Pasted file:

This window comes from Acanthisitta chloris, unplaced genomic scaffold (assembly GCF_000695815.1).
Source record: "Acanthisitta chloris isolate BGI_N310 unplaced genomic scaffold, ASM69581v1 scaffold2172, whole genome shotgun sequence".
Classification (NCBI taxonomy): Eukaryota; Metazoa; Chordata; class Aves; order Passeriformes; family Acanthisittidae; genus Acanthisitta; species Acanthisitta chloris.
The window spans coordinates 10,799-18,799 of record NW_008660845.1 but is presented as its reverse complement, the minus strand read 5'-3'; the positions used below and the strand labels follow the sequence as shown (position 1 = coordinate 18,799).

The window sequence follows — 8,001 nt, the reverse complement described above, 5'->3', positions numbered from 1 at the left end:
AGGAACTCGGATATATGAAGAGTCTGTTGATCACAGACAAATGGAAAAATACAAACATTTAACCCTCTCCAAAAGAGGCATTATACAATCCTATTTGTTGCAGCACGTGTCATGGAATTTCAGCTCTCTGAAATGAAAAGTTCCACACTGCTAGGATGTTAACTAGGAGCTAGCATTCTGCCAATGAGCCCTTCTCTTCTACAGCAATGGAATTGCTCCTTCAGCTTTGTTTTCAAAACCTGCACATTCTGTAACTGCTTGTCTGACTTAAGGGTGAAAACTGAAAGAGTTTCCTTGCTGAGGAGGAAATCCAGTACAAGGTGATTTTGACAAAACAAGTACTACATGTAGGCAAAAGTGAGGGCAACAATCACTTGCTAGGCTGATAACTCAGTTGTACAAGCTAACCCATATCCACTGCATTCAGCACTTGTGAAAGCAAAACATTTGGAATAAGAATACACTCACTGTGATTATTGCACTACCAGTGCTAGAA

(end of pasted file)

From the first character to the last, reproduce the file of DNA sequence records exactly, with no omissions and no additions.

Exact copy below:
This window comes from Acanthisitta chloris, unplaced genomic scaffold (assembly GCF_000695815.1).
Source record: "Acanthisitta chloris isolate BGI_N310 unplaced genomic scaffold, ASM69581v1 scaffold2172, whole genome shotgun sequence".
Classification (NCBI taxonomy): Eukaryota; Metazoa; Chordata; class Aves; order Passeriformes; family Acanthisittidae; genus Acanthisitta; species Acanthisitta chloris.
The window spans coordinates 10,799-18,799 of record NW_008660845.1 but is presented as its reverse complement, the minus strand read 5'-3'; the positions used below and the strand labels follow the sequence as shown (position 1 = coordinate 18,799).

The window sequence follows — 8,001 nt, the reverse complement described above, 5'->3', positions numbered from 1 at the left end:
AGGAACTCGGATATATGAAGAGTCTGTTGATCACAGACAAATGGAAAAATACAAACATTTAACCCTCTCCAAAAGAGGCATTATACAATCCTATTTGTTGCAGCACGTGTCATGGAATTTCAGCTCTCTGAAATGAAAAGTTCCACACTGCTAGGATGTTAACTAGGAGCTAGCATTCTGCCAATGAGCCCTTCTCTTCTACAGCAATGGAATTGCTCCTTCAGCTTTGTTTTCAAAACCTGCACATTCTGTAACTGCTTGTCTGACTTAAGGGTGAAAACTGAAAGAGTTTCCTTGCTGAGGAGGAAATCCAGTACAAGGTGATTTTGACAAAACAAGTACTACATGTAGGCAAAAGTGAGGGCAACAATCACTTGCTAGGCTGATAACTCAGTTGTACAAGCTAACCCATATCCACTGCATTCAGCACTTGTGAAAGCAAAACATTTGGAATAAGAATACACTCACTGTGATTATTGCACTACCAGTGCTAGAA